Here’s what I saw, coming through the laggy feed from Suburban Multiplex Stadium, Illinois;

1) They will have to body up on Alex Morgan.  Before the season opened we thought we’d have two devastating smoking barrels up front; Sinclair and Morgan.  But shortcomings in midfield have drawn Christine back into the trequartista role she’s fulfilled nicely.   That leaves Alex Morgan, and as she showed in the third minute in Chicago, if you give her so much as a centimeter of space she’ll create something out of nothing.  Any hope of beating Thorns FC will have to include a Morgan jour sans as well as a glove-like man-marker to stick a boot in every time she touches the ball.  But that leaves the problem that

2) They will ALSO have to mark the hell out of Sinclair, Long, Foxhoven, and Washington.  The bottom line is that Thorns FC is, like the Death Star, a nightmare when it attacks.  There’s just too many weapons there, and if the Empire doesn’t shove a death ray down the middle it will work its legions around the flanks and bomb you to death with crosses.   Or the Sinclair Particle Beam will strike from distance.

3) But…there are some undefended exhaust ports in midfield.  One thing that Portland has still to cover up is poor passing and lack of connectivity in midfield.  Far too many passes went astray in Chicago; it was an ugly giveaway in midfield that led to the Red Stars’ one real opportunity, a point-blank blaster-burst from Julianne Sitch that LeBlanc did well to save.  Much as I wanted Angie Kerr to be the midfield engine Parlow-Cone has clearly dropped her in favor of playing Sinclair as a withdrawn forward and making Long the midfield pivot.  It has worked, and that’s hard to argue with.  But I still get the sense that a club with a very aggressive pressing midfield can disrupt this Thorns FC unit and force enough turnovers to counter effectively.  Which brings up the other potential vulnerability, that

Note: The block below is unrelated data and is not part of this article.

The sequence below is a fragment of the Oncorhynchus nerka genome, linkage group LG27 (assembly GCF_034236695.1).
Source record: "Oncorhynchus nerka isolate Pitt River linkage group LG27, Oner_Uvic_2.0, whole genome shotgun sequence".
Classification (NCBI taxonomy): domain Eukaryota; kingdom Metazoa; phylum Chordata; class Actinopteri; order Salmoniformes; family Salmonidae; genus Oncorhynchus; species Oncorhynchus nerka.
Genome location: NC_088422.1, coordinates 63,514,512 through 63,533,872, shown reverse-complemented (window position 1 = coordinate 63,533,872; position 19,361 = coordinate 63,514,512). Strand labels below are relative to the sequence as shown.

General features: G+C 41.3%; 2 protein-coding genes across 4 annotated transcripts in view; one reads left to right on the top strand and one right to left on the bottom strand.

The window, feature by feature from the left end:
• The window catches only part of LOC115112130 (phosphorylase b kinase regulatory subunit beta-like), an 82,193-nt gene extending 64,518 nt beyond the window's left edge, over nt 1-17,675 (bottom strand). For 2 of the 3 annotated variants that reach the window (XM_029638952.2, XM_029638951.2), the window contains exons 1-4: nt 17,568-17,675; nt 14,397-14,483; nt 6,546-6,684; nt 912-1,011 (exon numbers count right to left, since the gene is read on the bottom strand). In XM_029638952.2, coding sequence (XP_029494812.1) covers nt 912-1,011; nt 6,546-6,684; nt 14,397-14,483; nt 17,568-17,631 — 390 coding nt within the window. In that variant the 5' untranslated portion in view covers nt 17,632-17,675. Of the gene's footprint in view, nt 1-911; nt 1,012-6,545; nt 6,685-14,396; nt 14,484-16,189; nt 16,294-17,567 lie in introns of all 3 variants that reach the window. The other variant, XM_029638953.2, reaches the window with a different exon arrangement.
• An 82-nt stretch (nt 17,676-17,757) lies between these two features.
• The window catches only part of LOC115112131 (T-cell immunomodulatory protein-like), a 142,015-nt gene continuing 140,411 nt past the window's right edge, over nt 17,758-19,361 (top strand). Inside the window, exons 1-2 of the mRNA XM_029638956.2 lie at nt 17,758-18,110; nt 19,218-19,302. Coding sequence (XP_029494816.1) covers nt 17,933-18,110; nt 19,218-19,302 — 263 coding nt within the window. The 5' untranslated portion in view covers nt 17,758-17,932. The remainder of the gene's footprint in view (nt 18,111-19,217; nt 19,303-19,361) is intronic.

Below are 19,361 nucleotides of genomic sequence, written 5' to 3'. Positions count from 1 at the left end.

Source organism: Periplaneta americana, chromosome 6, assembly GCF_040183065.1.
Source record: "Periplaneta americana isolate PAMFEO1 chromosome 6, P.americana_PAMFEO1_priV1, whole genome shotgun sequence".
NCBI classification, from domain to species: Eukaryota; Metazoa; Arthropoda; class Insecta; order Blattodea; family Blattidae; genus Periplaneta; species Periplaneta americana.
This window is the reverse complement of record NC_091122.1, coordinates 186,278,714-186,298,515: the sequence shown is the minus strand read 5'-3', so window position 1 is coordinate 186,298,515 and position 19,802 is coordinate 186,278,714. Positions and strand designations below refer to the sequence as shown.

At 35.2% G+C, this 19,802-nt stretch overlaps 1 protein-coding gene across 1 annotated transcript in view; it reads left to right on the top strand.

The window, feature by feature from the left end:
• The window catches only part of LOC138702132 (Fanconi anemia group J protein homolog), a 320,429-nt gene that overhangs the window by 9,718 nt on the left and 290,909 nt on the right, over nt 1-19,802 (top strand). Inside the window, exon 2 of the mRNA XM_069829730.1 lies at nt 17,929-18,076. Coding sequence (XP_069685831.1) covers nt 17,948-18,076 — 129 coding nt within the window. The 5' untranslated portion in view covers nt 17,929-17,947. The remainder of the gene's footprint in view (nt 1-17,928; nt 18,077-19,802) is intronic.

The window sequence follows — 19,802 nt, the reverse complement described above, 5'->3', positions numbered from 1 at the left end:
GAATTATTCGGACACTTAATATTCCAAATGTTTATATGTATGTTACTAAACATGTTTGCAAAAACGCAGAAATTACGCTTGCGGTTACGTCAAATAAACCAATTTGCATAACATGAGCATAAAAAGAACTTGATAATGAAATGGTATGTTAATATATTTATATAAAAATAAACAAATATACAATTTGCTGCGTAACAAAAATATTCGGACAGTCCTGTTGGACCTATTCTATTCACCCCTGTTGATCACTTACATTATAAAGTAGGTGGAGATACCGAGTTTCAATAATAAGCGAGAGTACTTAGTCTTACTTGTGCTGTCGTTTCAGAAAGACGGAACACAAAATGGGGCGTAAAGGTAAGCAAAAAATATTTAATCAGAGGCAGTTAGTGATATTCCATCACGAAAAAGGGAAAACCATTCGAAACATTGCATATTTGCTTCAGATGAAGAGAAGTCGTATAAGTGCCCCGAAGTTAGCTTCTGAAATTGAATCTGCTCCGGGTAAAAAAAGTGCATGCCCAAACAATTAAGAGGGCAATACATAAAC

4) The Empire is strong in attack but not invulnerable in defense.  Chicago never managed to maintain enough possession to mount a period of sustain pressure.  But another team – Sky Blue, perhaps, or Kansas City whose midfield looked effective in Thorns FC road opener – might be capable of exploiting the occasional openings that Portland gives up in back.  From what I could see the Portland midfield looks effective playing forward; the connection between the backline and midfield wasn’t nearly as tight.  Much of Thorns FC attack Sunday started with Chicago giveaways in midfield (the rebels were affected with pretty severe Stormtrooper Effect themselves); out of the back I saw a lot of long balls that went to Red Stars as often as not.  Again, a team with a midfield that tackles well, presses high, and plays together could, if nothing else, provide the Death Star with an uncomfortable moment or three.